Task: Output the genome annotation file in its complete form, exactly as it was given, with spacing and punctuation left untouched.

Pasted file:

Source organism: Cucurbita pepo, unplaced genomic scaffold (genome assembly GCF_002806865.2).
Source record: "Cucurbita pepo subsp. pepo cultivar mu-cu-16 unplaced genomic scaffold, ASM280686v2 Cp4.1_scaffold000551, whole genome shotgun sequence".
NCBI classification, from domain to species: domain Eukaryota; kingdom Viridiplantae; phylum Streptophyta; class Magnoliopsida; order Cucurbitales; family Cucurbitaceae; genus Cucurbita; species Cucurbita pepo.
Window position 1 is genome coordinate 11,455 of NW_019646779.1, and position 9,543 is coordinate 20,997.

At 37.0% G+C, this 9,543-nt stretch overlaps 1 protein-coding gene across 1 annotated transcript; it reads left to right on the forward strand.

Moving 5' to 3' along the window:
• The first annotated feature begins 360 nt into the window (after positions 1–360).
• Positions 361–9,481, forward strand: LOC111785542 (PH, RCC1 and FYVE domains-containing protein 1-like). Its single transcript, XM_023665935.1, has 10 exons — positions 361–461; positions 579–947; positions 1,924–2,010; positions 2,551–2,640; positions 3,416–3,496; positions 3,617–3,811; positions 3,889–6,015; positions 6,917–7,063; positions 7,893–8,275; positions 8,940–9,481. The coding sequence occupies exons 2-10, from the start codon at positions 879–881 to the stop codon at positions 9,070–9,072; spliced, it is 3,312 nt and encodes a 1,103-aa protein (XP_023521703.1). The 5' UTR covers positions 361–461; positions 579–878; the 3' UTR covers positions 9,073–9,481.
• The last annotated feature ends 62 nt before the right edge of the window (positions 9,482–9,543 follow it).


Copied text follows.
Source organism: Cucurbita pepo, unplaced genomic scaffold (genome assembly GCF_002806865.2).
Source record: "Cucurbita pepo subsp. pepo cultivar mu-cu-16 unplaced genomic scaffold, ASM280686v2 Cp4.1_scaffold000551, whole genome shotgun sequence".
NCBI classification, from domain to species: domain Eukaryota; kingdom Viridiplantae; phylum Streptophyta; class Magnoliopsida; order Cucurbitales; family Cucurbitaceae; genus Cucurbita; species Cucurbita pepo.
Window position 1 is genome coordinate 11,455 of NW_019646779.1, and position 9,543 is coordinate 20,997.

At 37.0% G+C, this 9,543-nt stretch overlaps 1 protein-coding gene across 1 annotated transcript; it reads left to right on the forward strand.

Moving 5' to 3' along the window:
• The first annotated feature begins 360 nt into the window (after positions 1–360).
• Positions 361–9,481, forward strand: LOC111785542 (PH, RCC1 and FYVE domains-containing protein 1-like). Its single transcript, XM_023665935.1, has 10 exons — positions 361–461; positions 579–947; positions 1,924–2,010; positions 2,551–2,640; positions 3,416–3,496; positions 3,617–3,811; positions 3,889–6,015; positions 6,917–7,063; positions 7,893–8,275; positions 8,940–9,481. The coding sequence occupies exons 2-10, from the start codon at positions 879–881 to the stop codon at positions 9,070–9,072; spliced, it is 3,312 nt and encodes a 1,103-aa protein (XP_023521703.1). The 5' UTR covers positions 361–461; positions 579–878; the 3' UTR covers positions 9,073–9,481.
• The last annotated feature ends 62 nt before the right edge of the window (positions 9,482–9,543 follow it).